As long as you accept that it's a sleepy, quirky little do-nothing independent by eccentric brainiac-auteur Jim Jarmusch, you'll be just fine.
If, on the other hand, you have high expectations whatsoever about it being a large, somewhat fundamental or mainstream studio production with fancy FX, you shall be sorely disappointed.
I like Jim, but you have to take him for who he is. He loves long, slow shots that extend several beats beyond awkwardness, unorthodox actors who relish standing in lines kibitzing like Hank and da boys from Mike Judge's King of the Hill, and simple, cinematic stillness that makes the Coen Brothers' Fargo look like Disney's epochal, action-oriented Star Wars.
Jarmusch's universe is populated by unique goofballs including Bill Murray, Adam Driver, Chloë Sevigny, Tilda Swinton, Steve Buscemi, Caleb Landry Jones, Iggy Pop, Carol Kane, RZA, and Tom Waits who pass for 'regular folk,' when we know darn well they ain't, no more than David Bowie was.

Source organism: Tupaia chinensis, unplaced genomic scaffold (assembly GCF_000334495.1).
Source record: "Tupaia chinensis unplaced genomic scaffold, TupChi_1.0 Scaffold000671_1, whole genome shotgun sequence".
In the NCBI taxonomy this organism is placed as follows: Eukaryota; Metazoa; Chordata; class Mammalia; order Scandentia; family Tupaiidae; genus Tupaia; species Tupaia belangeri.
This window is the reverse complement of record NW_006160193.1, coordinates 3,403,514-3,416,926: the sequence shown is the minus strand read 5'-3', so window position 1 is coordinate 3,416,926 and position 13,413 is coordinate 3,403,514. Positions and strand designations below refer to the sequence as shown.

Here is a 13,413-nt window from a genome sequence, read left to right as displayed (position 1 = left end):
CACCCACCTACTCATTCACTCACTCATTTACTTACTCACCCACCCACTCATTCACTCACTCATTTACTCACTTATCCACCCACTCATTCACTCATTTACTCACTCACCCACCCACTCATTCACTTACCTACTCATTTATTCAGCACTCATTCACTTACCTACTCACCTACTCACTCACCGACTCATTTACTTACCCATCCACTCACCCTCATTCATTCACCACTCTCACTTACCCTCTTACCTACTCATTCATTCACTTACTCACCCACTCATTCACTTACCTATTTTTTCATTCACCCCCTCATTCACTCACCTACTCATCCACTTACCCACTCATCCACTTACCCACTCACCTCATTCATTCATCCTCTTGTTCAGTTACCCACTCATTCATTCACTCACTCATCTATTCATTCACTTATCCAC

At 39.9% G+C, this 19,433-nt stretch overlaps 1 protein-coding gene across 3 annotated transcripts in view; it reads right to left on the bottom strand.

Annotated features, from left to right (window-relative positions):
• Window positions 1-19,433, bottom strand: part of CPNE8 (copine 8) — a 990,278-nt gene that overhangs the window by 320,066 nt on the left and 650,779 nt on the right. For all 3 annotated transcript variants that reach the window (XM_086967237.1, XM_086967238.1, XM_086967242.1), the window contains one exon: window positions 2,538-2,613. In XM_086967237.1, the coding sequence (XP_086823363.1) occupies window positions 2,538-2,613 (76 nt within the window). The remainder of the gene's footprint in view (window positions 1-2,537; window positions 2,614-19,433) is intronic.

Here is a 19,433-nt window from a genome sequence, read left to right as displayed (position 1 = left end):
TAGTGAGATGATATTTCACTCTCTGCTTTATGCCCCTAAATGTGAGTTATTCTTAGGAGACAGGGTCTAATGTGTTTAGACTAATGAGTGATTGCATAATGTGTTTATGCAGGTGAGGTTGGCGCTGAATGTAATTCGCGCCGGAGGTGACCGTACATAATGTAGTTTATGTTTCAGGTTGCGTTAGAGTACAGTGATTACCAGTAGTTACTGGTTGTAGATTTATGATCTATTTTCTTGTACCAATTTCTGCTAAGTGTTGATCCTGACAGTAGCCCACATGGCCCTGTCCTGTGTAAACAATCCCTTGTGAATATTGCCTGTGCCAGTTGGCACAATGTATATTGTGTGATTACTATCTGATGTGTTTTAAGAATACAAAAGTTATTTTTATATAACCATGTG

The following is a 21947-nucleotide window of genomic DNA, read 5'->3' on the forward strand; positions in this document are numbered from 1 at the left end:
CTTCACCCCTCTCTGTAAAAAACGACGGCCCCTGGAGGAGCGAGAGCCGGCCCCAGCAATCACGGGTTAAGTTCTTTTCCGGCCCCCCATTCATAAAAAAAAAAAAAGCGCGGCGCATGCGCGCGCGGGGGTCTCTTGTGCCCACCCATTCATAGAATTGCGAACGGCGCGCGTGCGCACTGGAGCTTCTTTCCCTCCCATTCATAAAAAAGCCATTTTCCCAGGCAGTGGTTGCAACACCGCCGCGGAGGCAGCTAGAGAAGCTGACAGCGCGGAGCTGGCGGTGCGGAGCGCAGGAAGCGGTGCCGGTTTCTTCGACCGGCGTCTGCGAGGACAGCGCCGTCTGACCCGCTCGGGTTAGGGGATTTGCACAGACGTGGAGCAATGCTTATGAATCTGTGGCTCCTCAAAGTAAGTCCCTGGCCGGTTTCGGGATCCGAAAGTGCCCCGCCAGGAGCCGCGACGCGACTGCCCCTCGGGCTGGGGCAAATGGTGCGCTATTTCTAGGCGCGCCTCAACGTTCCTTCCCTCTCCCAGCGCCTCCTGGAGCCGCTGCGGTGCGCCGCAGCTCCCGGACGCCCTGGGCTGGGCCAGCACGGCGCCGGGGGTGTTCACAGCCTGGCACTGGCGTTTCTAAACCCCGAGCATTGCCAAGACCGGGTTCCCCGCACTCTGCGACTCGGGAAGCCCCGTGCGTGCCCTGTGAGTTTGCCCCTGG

Everyone—and everything—feels alien here, and as far as I'm concerned, that's welcomed now and again, especially in a world that paints with black, white, or rainbow when so much is rather gray.
p.s. Country swooner Sturgill Simpson contributed the catchy title track (which you'll get to hear five or six times). Pay attention, though, and you'll see he also makes a cameo in which he drags a guitar tied around his ankle.
All this oddness is standard Jarmusch fare...just another day at the office and/or par for the course.
Imbibe and enjoy!